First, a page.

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Sunderland, Durham

Historical Description

Sunderland, the largest town in the county of Durham, is a prosperous seaport at the mouth of the river Wear. It is a municipal, parliamentary, and county borough, situated in lat 54-55º N, and Ion. 1 20º W. It is 270 miles N of London, 12 E of Newcastle, and 80 N of York. The town consists of three chief parishes, Sunderland and Bishopwearmouth on the south side of the river Wear, and Monkwearmouth on the north side. The port has long been a keen rival to the neighbouring seaports on the Tyne. Sunderland is essentially a modern town, though some unglazed clay vases have been found recalling the days of the ancient Britons, and various relics prove that the Romans were acquainted with the place. The Wear is noted chiefly for its shipbuilding and its large exportation of coal. Other industries carried on at Sunderland include marine engineering, anchor and chain forging, ropemakmg, boatbuilding, sailmaking, glass and bottle manufacture, paper, biscuit, patent fuel, and cement making, timber preserving, &c. The exports are coal, coke, bottles, earthenware, lime, iron, chemicals, cement, and patent fuel. The principal imports are timber and silver sand. It is a drawback that the prosperity of the town should have to depend so much on the shipbuilding industry, for whenever that is depressed the marine engineering and kindred trades also suffer, and the whole town feels it more or less. It would be a boon to Sunderland if more manufactures altogether independent of shipping could be started. The town had a population in 1801 of 26,511, and of 50,000 in 1831. At the census of 1891 the parliamentary population was given as 142,097, and the municipal as 131,015. The estimated population in 1895, within the parliamentary boundaries, was 150,000. In the latter year the rateable value of the borough was about £484,000, and there was a municipal debt of £413,622. The borough is governed by a mayor,, 16 aldermen, and 48 councillors, who also act as the port sanitary authority and urban district council. The management of most matters affecting the trade of the port and harbour is vested in the River Wear Commissioners, a body which comprises representatives of the landowners, coal-owners, shipowners, shipbuilders, merchants, and others.

Shipbuilding has been the staple industry at Sunderland for centuries. During the wars which took place at the beginning of the 19th century, orders were received from all parts of the country for vessels, and builders then in business generally made their fortunes. Owing, doubtless, to the activity produced by the outbreak of the Crimean War, 1853 proved the busiest year in the days of wooden ships, and the output on the Wear reached 69,000 tons during the twelve months. The average size of a vessel in those days was 450 tons, but with the change to iron, and from iron to steel, the dimensions have rapidly increased, until an average of 2500 tons per vessel has been reached at Sunderland. The largest output in any single year was 217,000 tons in 1889, but. in 1894 the tonnage had fallen away to 166,000, owing to strikes and general depression. It was a Wear shipbuilder (Mr W. T. Doxford) who patented the turret deck type of cargo steamer, which caused some stir in shipping circles a few years ago.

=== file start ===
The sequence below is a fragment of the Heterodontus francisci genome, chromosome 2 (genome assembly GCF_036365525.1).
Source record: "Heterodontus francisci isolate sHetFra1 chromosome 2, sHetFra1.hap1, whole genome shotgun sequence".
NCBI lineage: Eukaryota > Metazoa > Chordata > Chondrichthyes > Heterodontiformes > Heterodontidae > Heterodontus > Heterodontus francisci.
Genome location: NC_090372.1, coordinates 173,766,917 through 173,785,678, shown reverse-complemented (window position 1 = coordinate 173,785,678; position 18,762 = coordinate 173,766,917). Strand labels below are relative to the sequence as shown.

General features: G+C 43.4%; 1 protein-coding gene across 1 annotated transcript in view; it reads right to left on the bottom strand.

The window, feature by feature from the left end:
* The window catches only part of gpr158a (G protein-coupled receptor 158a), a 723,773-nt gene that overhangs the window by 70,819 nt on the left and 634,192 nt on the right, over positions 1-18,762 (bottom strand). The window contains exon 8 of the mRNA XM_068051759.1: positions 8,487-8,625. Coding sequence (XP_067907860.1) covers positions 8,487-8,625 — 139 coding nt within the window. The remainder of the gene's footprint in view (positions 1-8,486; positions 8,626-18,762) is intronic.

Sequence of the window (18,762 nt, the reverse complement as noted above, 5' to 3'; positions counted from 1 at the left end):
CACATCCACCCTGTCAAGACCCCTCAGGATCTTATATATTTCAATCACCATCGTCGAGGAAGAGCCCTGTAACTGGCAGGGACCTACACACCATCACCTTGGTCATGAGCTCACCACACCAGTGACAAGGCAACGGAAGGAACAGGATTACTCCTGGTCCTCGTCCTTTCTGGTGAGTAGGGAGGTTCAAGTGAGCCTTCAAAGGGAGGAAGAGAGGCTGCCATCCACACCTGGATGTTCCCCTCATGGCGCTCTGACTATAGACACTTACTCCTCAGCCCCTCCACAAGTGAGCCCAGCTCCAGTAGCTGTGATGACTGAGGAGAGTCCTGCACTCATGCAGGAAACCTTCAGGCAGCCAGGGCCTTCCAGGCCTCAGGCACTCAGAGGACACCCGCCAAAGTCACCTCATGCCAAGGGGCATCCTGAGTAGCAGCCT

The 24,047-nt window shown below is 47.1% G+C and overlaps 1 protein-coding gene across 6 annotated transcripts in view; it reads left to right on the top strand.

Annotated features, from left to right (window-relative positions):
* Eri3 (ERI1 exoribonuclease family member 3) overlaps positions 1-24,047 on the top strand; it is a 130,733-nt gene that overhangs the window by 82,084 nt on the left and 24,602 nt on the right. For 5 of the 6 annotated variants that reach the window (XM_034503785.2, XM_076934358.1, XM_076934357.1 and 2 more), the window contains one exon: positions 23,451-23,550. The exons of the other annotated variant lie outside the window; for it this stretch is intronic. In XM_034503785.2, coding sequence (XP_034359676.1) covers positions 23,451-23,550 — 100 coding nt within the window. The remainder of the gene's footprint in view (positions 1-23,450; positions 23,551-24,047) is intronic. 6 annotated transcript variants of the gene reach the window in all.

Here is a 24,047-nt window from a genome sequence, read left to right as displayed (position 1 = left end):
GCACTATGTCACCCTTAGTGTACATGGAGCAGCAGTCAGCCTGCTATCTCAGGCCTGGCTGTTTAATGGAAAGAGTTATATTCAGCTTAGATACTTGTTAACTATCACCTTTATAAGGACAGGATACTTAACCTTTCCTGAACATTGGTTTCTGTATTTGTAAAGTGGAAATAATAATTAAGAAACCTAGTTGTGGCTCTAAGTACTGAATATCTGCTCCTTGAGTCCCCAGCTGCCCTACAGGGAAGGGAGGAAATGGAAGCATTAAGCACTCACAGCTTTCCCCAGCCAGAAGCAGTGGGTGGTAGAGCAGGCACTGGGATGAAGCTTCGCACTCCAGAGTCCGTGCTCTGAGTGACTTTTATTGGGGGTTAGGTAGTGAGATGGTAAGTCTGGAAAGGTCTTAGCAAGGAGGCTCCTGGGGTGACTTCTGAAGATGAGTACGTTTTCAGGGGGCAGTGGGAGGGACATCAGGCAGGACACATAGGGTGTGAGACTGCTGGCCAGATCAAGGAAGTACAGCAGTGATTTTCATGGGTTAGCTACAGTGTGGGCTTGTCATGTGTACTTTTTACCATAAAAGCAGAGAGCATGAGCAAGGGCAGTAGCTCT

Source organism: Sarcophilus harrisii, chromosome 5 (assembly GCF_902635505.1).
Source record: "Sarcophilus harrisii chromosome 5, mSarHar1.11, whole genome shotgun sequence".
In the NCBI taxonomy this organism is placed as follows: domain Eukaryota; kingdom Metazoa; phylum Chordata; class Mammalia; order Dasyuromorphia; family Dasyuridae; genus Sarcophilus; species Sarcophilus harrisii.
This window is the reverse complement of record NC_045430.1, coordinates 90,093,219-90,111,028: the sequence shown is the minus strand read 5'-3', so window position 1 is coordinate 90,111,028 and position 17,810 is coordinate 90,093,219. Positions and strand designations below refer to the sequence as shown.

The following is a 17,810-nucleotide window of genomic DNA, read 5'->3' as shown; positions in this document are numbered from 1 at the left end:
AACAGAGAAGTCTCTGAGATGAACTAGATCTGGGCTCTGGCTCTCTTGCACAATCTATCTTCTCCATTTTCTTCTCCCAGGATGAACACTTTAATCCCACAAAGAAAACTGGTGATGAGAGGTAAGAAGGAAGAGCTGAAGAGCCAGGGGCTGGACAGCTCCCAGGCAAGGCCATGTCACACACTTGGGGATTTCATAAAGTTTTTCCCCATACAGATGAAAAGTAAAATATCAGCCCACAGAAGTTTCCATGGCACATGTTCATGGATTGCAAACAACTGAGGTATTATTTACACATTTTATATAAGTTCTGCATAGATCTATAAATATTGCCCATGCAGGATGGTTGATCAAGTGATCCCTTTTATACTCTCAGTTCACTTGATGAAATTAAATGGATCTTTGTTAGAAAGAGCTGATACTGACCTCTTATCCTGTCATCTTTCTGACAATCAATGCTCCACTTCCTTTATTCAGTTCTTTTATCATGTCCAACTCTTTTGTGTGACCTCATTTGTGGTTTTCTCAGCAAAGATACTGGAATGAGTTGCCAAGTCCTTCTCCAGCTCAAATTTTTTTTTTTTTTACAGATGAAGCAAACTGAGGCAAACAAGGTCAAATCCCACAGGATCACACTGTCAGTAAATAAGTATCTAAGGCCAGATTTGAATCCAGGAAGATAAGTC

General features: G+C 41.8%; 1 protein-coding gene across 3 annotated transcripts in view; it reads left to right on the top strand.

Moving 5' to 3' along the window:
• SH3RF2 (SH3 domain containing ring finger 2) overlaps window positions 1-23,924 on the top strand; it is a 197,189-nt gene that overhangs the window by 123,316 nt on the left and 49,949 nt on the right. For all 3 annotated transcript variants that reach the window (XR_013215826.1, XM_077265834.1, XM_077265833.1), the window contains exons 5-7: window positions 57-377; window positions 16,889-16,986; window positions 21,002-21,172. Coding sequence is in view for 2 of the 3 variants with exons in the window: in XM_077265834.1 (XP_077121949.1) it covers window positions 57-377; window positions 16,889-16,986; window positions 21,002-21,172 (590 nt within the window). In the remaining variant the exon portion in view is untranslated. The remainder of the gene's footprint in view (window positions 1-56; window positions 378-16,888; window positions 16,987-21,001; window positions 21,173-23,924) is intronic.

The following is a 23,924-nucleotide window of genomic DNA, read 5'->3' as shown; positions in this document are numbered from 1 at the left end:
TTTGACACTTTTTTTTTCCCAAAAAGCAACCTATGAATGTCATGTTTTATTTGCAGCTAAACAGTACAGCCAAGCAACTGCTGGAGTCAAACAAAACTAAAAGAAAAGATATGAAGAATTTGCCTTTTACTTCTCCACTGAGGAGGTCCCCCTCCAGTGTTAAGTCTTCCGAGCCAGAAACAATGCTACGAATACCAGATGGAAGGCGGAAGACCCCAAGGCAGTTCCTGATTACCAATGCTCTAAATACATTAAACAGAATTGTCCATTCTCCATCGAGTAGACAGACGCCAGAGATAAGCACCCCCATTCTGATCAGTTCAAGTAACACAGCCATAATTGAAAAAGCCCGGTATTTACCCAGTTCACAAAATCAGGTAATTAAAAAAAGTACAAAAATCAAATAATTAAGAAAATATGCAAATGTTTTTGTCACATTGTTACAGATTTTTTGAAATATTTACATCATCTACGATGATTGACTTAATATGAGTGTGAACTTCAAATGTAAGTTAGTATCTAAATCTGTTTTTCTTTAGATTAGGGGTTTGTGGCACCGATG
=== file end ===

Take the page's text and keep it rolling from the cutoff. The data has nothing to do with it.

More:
Large quantities of coal from the Durham coal-field are annually shipped from Sunderland. In 1800 the exportation of coal and coke from the Wear was about 300,000 tons a year. This had risen to 1,380,000 tons in 1830, and to considerably over 4,000,000 tons in 1895. The amount of coal raised in the county of Durham exceeds 30,000,000 tons per annum. Wearmouth Colliery, opened about the year 1826, is noted for its great depth. In sinking it thirty-one seams of coal were passed through, the total depth of the mine being 1800 feet. At one time glass-making was an important industry at Sunderland, but its importance has in late years greatly diminished, chiefly owing to foreign competition. It is claimed that the first glass manufactured in England was made at Sunderland by French artisans brought from France in the 7th century by Benedict Biscop, the founder of Wearmouth monastery. There was no bridge over the Wear at Snnderland until the year 1796, and as thousands of people resided on both sides of the river, great inconvenience was experienced by the inhabitants in having;. to cross the river by means of a ferry-boat. It was Rowland Burdon, M.P., who conceived the idea of building a bridge, and in order to carry out the scheme he advanced a sum of £30,000 of his own money. An iron bridge was constructed at a cost of £41,800, the remainder being raised by public-subscription. The span of the bridge is 236 feet 8 inches, and the mode of bracing the ribs was so simple that the ironwork was placed in position in ten days, and the scaffolding immediately removed. The Emperor of Russia visited Sunderland in 1816, and expressed his great admiration for the bridge, which in those days was regarded as a. wonderful structure. In 1846 the foot toll was abolished, and in 1885 tolls on vehicles also ceased, the bridge being declared free eighty-nine years after being opened.